Every legal entity has to have its own bank account. It has to have its own purpose. For instance, if it’s a settlement account, it has got to have its U.S. dollar account. It has got to have a renminbi account. Every purpose must have a separate bank account. That’s why this is so enormous. It’s very difficult to streamline the bank accounts. And then we had to mirror physical locations for each of the banks.
Needless to say, Citibank’s presence in China physically would be where each of our operations are in each of the big cities. For the third tier, we still have to have other overlay accounts using local banks because Citibank doesn’t have a presence with the local banks.
So we segregate everything –- three tiers, everything automated to a point where this visibility with the cash that we’re seeing going through not only meets the regulatory documentation required by the government, but it gives us the flexibility to see where our cash is and then transact intercompany loans among our different legal entities.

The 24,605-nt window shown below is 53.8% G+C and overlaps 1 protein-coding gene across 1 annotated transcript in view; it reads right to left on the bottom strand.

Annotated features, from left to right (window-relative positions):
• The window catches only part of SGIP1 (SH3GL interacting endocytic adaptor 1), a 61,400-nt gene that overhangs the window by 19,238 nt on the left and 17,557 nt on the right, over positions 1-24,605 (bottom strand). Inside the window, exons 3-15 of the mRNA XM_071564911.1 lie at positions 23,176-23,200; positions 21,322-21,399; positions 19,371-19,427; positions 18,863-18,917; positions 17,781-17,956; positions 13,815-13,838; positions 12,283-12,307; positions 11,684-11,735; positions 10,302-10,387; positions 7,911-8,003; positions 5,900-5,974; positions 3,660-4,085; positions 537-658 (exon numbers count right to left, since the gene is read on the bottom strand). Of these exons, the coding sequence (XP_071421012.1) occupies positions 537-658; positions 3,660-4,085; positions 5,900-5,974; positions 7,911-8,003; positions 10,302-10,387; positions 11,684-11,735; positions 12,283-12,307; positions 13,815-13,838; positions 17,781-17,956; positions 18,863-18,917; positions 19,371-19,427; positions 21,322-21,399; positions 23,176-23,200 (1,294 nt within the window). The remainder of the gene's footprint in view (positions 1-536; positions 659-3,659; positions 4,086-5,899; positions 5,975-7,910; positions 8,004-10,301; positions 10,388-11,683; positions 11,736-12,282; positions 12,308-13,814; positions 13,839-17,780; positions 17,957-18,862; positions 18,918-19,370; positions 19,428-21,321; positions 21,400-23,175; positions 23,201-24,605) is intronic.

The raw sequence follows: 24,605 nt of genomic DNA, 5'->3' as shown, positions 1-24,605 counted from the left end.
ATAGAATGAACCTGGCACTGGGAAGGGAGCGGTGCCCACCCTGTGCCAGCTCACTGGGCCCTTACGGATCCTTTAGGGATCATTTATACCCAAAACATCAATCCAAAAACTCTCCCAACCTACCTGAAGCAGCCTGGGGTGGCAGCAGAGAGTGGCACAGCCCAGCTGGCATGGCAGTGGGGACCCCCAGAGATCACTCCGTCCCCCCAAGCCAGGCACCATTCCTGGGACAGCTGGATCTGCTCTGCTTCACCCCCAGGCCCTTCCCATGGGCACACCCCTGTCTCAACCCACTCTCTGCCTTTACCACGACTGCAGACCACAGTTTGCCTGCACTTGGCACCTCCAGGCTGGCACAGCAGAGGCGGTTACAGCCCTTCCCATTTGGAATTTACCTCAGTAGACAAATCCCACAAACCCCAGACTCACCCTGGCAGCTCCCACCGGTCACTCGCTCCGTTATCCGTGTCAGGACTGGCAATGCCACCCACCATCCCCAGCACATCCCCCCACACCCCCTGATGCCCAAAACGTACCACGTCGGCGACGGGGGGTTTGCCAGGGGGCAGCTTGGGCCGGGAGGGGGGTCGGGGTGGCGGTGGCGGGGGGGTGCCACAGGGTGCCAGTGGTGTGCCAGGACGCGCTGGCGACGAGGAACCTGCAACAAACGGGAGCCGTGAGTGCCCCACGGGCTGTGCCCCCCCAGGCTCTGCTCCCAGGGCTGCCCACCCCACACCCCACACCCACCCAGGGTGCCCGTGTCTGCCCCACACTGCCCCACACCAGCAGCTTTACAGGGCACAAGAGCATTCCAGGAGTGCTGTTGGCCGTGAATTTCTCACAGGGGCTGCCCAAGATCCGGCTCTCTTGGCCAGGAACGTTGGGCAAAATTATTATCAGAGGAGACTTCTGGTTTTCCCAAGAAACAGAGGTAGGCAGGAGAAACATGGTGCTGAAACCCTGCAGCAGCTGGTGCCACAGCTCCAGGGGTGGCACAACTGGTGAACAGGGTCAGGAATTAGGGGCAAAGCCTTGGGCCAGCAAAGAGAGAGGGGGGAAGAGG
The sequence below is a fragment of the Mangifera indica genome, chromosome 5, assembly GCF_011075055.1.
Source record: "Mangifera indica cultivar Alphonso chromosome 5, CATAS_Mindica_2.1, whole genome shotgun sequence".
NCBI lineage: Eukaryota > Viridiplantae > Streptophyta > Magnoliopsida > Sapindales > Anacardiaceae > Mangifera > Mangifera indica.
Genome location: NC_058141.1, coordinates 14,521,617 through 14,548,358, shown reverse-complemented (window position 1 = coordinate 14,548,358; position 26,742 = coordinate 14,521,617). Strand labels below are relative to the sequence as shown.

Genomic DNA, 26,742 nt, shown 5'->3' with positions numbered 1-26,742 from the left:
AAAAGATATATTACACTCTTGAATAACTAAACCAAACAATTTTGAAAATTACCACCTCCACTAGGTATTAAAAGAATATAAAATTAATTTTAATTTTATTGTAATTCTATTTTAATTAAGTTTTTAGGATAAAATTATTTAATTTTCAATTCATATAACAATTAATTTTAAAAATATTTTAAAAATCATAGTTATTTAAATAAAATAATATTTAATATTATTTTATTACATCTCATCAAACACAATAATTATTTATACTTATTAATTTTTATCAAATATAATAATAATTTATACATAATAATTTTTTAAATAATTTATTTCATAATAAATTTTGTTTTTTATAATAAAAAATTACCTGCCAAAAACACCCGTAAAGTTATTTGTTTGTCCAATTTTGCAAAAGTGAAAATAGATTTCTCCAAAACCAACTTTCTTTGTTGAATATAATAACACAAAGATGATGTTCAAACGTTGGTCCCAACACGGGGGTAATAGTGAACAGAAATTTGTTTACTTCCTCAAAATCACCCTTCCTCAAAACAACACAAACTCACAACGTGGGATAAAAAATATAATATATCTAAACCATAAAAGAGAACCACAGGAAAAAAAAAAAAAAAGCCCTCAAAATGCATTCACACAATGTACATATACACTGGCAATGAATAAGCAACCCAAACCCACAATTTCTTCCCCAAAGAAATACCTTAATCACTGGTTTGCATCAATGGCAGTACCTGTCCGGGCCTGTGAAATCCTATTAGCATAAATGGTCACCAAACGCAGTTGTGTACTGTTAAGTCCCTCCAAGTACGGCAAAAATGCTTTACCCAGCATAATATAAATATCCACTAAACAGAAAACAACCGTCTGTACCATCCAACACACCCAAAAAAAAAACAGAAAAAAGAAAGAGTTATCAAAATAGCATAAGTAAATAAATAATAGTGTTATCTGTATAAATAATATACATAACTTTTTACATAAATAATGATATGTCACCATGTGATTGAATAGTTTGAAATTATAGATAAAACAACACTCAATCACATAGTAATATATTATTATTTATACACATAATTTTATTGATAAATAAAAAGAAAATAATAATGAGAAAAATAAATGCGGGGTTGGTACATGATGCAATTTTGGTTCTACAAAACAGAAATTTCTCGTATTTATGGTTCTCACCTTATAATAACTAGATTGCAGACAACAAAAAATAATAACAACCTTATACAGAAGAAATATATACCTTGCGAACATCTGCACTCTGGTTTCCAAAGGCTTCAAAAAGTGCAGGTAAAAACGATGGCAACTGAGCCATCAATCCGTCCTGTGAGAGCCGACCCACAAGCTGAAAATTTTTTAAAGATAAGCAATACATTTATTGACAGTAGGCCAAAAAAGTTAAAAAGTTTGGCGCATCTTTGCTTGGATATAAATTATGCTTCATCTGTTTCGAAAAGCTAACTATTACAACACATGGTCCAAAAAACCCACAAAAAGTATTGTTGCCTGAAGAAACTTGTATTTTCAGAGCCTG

Kim Leary: This slide shows the first three-tier account done. Regulatory approval was given, and we implemented it in November of last year. I don’t think anybody else has gotten SAFE approval to this. Again, we’ve consolidated the overdraft facility, and regulations do require that your settlement accounts can never be in an overdraft position.
By us putting together that structure, we made sure that all of our payments were going into what we termed to be our settlement payment account. Therefore, we’ll never be in an overdraft position, tripping up any of the regulatory roles and the multibank solution. Again, this is where we include Citibank as well as each of the local banks where Citibank does not have a presence.
We were able to get improved interest rates in China. Because everything is so regulated, interest rates are dictated by the government. By putting the structure together, we were able to negotiate with Citibank and get approval by the government for our rates to be based on Libor. We are able to have a better interest rate on the amount of cash left over there, and it is a significant amount of cash in China. The way that we structured it, it’s very easy for us to keep adding legal entities including joint ventures, and we do have numerous joint ventures in the country.